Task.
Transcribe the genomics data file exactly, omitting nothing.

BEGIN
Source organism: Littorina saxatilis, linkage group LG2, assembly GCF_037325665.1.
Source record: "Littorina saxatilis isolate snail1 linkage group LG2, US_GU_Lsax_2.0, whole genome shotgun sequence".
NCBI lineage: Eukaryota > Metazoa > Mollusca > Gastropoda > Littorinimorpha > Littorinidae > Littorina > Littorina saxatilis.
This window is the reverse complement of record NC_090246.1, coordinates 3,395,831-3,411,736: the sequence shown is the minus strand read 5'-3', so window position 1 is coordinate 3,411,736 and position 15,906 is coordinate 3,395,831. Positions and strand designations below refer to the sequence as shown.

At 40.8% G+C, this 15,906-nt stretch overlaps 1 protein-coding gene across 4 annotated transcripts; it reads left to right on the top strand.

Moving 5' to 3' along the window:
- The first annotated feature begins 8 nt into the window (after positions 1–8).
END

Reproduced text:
Source organism: Littorina saxatilis, linkage group LG2, assembly GCF_037325665.1.
Source record: "Littorina saxatilis isolate snail1 linkage group LG2, US_GU_Lsax_2.0, whole genome shotgun sequence".
NCBI lineage: Eukaryota > Metazoa > Mollusca > Gastropoda > Littorinimorpha > Littorinidae > Littorina > Littorina saxatilis.
This window is the reverse complement of record NC_090246.1, coordinates 3,395,831-3,411,736: the sequence shown is the minus strand read 5'-3', so window position 1 is coordinate 3,411,736 and position 15,906 is coordinate 3,395,831. Positions and strand designations below refer to the sequence as shown.

At 40.8% G+C, this 15,906-nt stretch overlaps 1 protein-coding gene across 4 annotated transcripts; it reads left to right on the top strand.

Moving 5' to 3' along the window:
- The first annotated feature begins 8 nt into the window (after positions 1–8).